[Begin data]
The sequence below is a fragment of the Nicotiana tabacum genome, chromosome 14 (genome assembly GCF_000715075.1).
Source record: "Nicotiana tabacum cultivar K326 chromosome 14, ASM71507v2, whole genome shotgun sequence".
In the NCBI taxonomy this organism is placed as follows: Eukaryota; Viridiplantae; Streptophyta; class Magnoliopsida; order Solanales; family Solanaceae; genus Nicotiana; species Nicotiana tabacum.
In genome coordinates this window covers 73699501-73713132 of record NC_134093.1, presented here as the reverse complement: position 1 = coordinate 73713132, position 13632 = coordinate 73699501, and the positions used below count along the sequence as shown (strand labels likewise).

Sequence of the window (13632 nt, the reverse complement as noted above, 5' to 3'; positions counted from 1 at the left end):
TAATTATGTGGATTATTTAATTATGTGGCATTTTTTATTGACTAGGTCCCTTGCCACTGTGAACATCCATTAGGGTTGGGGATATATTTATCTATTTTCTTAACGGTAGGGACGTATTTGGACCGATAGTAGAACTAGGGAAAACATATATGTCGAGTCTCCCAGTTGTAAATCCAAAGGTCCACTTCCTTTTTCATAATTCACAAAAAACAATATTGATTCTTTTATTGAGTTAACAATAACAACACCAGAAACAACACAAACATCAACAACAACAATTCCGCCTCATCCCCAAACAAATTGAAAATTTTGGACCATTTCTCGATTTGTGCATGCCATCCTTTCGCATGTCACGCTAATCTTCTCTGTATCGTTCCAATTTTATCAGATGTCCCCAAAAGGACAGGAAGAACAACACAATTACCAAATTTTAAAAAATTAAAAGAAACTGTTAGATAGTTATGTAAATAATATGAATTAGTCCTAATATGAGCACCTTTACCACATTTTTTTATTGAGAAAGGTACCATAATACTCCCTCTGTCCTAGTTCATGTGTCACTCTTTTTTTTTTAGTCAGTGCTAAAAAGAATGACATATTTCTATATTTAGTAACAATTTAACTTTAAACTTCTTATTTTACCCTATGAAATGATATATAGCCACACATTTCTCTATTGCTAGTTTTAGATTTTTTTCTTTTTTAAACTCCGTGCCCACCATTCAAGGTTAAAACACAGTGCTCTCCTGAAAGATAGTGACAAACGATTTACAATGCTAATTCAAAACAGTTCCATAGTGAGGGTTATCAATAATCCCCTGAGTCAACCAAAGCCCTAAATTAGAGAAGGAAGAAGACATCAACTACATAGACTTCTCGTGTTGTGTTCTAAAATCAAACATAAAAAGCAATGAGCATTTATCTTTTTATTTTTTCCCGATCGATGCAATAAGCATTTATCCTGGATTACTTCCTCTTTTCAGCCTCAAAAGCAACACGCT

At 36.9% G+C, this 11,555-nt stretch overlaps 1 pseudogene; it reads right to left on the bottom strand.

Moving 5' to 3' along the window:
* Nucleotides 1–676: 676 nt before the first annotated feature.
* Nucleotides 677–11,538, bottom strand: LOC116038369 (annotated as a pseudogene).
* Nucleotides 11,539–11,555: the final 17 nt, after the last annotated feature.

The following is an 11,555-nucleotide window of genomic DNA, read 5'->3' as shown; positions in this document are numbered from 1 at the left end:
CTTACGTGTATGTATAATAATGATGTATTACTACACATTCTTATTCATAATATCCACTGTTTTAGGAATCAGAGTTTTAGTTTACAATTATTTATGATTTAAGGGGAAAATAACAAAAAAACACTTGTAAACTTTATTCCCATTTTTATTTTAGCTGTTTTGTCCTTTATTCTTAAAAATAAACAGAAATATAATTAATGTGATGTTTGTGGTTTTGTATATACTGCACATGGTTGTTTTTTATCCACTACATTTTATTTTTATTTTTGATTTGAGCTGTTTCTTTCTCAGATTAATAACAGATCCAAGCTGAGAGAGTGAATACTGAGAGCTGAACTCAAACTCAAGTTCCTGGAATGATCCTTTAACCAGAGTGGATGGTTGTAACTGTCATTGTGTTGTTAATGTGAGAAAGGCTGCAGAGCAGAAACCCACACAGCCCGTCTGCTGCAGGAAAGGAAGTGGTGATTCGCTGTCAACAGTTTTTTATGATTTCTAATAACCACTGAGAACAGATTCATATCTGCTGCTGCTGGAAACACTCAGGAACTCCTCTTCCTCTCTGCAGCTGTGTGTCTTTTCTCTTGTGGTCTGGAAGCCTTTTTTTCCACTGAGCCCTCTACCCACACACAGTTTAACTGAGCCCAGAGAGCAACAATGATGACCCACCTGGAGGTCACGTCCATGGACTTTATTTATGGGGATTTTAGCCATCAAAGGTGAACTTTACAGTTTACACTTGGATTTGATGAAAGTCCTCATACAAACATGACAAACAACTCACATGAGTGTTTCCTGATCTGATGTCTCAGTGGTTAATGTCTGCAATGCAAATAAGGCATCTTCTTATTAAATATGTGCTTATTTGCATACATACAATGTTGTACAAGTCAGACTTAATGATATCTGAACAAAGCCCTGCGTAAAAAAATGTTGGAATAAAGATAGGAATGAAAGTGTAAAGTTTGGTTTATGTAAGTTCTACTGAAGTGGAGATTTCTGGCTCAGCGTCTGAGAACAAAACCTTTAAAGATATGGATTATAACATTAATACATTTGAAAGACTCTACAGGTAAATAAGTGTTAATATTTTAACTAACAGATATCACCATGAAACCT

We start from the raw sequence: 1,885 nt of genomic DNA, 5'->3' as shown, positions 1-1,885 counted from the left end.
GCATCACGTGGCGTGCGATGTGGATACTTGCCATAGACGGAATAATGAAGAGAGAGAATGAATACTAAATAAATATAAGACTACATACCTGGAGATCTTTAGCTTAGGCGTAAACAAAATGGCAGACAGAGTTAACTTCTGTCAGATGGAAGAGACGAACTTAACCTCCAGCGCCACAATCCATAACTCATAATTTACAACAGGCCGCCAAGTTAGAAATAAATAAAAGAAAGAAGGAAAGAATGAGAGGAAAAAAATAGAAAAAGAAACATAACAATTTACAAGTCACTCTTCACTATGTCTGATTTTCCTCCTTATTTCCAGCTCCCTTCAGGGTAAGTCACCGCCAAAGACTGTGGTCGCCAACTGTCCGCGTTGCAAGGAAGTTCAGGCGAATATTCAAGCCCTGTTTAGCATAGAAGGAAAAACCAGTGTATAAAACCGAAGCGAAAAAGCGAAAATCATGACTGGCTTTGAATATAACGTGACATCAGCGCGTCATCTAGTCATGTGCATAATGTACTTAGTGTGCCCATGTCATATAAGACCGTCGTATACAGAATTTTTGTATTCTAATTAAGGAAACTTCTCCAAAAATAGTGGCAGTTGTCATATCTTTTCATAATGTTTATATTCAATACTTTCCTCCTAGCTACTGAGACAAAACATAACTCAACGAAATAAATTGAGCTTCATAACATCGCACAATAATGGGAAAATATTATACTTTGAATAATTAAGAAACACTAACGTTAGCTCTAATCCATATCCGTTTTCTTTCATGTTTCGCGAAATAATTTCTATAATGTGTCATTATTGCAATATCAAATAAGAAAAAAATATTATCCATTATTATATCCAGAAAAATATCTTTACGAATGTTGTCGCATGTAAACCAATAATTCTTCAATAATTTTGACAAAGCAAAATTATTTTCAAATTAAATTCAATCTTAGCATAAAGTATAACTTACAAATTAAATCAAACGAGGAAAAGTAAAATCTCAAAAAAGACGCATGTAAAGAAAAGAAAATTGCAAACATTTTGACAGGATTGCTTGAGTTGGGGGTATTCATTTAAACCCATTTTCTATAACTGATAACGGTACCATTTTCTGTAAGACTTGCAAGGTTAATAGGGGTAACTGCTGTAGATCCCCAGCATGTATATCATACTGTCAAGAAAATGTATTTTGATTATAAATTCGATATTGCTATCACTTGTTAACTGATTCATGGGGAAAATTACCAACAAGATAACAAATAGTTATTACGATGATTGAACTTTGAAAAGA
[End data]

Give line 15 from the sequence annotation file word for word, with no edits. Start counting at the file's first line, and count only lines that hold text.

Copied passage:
GCATCACGTGGCGTGCGATGTGGATACTTGCCATAGACGGAATAATGAAGAGAGAGAATGAATACTAAATAAATATAAGACTACATACCTGGAGATCTTTAGCTTAGGCGTAAACAAAATGGCAGACAGAGTTAACTTCTGTCAGATGGAAGAGACGAACTTAACCTCCAGCGCCACAATCCATAACTCATAATTTACAACAGGCCGCCAAGTTAGAAATAAATAAAAGAAAGAAGGAAAGAATGAGAGGAAAAAAATAGAAAAAGAAACATAACAATTTACAAGTCACTCTTCACTATGTCTGATTTTCCTCCTTATTTCCAGCTCCCTTCAGGGTAAGTCACCGCCAAAGACTGTGGTCGCCAACTGTCCGCGTTGCAAGGAAGTTCAGGCGAATATTCAAGCCCTGTTTAGCATAGAAGGAAAAACCAGTGTATAAAACCGAAGCGAAAAAGCGAAAATCATGACTGGCTTTGAATATAACGTGACATCAGCGCGTCATCTAGTCATGTGCATAATGTACTTAGTGTGCCCATGTCATATAAGACCGTCGTATACAGAATTTTTGTATTCTAATTAAGGAAACTTCTCCAAAAATAGTGGCAGTTGTCATATCTTTTCATAATGTTTATATTCAATACTTTCCTCCTAGCTACTGAGACAAAACATAACTCAACGAAATAAATTGAGCTTCATAACATCGCACAATAATGGGAAAATATTATACTTTGAATAATTAAGAAACACTAACGTTAGCTCTAATCCATATCCGTTTTCTTTCATGTTTCGCGAAATAATTTCTATAATGTGTCATTATTGCAATATCAAATAAGAAAAAAATATTATCCATTATTATATCCAGAAAAATATCTTTACGAATGTTGTCGCATGTAAACCAATAATTCTTCAATAATTTTGACAAAGCAAAATTATTTTCAAATTAAATTCAATCTTAGCATAAAGTATAACTTACAAATTAAATCAAACGAGGAAAAGTAAAATCTCAAAAAAGACGCATGTAAAGAAAAGAAAATTGCAAACATTTTGACAGGATTGCTTGAGTTGGGGGTATTCATTTAAACCCATTTTCTATAACTGATAACGGTACCATTTTCTGTAAGACTTGCAAGGTTAATAGGGGTAACTGCTGTAGATCCCCAGCATGTATATCATACTGTCAAGAAAATGTATTTTGATTATAAATTCGATATTGCTATCACTTGTTAACTGATTCATGGGGAAAATTACCAACAAGATAACAAATAGTTATTACGATGATTGAACTTTGAAAAGA